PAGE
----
Janet E. Jackson, a 1975 graduate of Wittenberg University, is known for breaking new ground. During the City of Springfield’s Martin Luther King Jr. luncheon, “Community Building, Caring for the Community,” on Friday, Jan. 16, Jackson told the nearly 400 people in attendance how the work of Dr. Martin Luther King Jr. has affected her life as she shared many of her experiences as a leader in her field and as a student at Wittenberg.
Appointed in November 2002, Jackson is the first woman and the first African-American woman to lead the United Way of Central Ohio in its 80-year history. She was the first woman elected Columbus City Attorney, which made her the chief legal adviser for the capital city during her term. Jackson was also the first African-American judge in Franklin County, where she served from 1987-1996.
Introduced by Wittenberg University President Baird Tipson, Jackson told the audience, “I’m so pleased to be back home. Even though my hometown is in Virginia and I now reside in Columbus, I have always considered this community my home.”
Jackson’s address followed an awards ceremony where many Springfield and Clark County schoolchildren were recognized for their accomplishments in honoring Martin Luther King Jr. by writing essays, making posters and setting examples in their schools as peacemakers.
“I’m thrilled there are many young students here today, so adults, please allow me to begin by sharing some things especially for them,” Jackson said. “I grew up in a rural town in southern Virginia that had no McDonalds then and still doesn’t have one now. My town had no stoplight, and it remains without one, and no, I don’t sing, but yes, I do have a brother named Michael. Really.”
After the laughter subsided, she continued, “What I want you to know is that I grew up hearing about Dr. Martin Luther King Jr.’s work for fairness and equality, while he was still alive. I went to an all-black grade school because the law then required me to. When it was time for me to attend high school, I was one of the very few who chose to attend a high school where I was of different color, a definite minority, and I rode the bus an hour each way to school and back home.”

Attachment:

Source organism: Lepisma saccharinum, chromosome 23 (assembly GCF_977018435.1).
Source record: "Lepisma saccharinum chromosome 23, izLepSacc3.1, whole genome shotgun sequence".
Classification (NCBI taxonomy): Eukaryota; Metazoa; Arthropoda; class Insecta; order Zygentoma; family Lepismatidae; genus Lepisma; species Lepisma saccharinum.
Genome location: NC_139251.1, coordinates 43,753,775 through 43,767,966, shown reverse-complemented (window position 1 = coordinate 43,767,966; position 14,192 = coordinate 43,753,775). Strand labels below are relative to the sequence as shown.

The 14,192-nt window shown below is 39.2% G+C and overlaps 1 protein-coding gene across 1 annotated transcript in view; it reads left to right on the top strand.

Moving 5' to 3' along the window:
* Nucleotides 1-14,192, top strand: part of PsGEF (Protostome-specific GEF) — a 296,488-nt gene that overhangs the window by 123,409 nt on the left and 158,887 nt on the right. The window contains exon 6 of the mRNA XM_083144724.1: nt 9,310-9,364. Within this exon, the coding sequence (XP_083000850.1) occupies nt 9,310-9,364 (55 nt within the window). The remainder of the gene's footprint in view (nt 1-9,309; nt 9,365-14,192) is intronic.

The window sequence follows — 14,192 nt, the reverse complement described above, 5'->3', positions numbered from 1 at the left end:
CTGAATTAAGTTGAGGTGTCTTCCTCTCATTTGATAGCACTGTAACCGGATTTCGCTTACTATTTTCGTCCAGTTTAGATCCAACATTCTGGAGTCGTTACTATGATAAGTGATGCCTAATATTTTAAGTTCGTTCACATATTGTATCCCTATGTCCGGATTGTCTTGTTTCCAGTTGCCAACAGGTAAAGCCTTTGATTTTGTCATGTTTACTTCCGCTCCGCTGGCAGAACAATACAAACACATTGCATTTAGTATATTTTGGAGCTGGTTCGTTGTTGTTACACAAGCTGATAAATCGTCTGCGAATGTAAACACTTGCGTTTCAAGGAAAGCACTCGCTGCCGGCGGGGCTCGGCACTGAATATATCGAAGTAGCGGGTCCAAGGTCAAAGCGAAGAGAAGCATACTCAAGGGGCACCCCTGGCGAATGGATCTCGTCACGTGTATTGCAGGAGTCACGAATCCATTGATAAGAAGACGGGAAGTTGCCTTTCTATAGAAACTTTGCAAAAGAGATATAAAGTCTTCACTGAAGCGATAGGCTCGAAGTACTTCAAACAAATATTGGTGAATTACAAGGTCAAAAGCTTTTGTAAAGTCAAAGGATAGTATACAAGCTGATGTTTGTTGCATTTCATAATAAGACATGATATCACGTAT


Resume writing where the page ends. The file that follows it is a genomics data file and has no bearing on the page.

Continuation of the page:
Jackson described how tough it was then and about how she was beaten on those long bus trips many times and called every bad name imaginable. “But thankfully, I was raised with good teachers, parents, aunts and uncles who always told me I could do it,” she said.
Looking out at the students, she assured them, “I don’t care what you think might get in your way, you need to get it out of the way.”
Jackson spoke with pride when she exclaimed, “I am also here today to lift up my alma mater, Wittenberg, for it was there that I was encouraged, inspired and taught the values that carry me through my work and life today.”
Looking toward a table of people from Wittenberg, Jackson said, “I still have my English papers from (Associate Professor Emerita of English) Mabel Jackson, and I hoped she’d be here so I could tell her she remains one of the greatest influences on my life.” Just then the professor waved from somewhere else in the crowd.
“Oh, Professor Jackson!” she exclaimed. “Some people were scared to death of Dr. Jackson because she was hard, but she taught me to be the person I could.”
Jackson asked the men in the audience to forgive her for saying that she has far more “sheros” than heros in her life. She cited a favorite quote displayed on a plaque in her office that reads, “Service is the rent we pay for living. It is the purpose of life and not something we do in our spare time.” She explained the quote comes from Marian Wright Edelman, “one of the country’s strongest advocates for children and another of my sheros.” Those words inspire her to do better for the community.
Jackson said she often reminds her 14-year-old son that as a society we are prone to judge success by the index of our salaries and the size of our vehicles and not the quality of public service we provide.
“I would challenge you as individuals to take the blinders off,” she added. “I had them on. I thought I was enlightened until the first time I visited the warehouse on Broad Street in Columbus where our more than 700 homeless families reside.”
Jackson said homelessness in Columbus has increased 15 percent in the last year. “We cannot stand by and be complacent, we must fight the ‘ism’ in poverty and offer ways to serve others,” she said.
She suggested solutions, including tutoring and mentoring children. “Become the one caring adult in a child’s life because often they don’t get that at home,” she said.
Jackson urged the audience to remember the late Dr. King’s words, “as long as there is poverty in the world, even if I have a billion dollars, I can never be what I ought to be.”
“More than any other event or commemoration, this day (Martin Luther King Jr. Day) serves as a reminder of the work still needed to be done,” she said. “It’s so easy to not see poverty, but the reality is that one out of every six children are living in poverty and 48 percent of the single women, head of households, are in poverty.”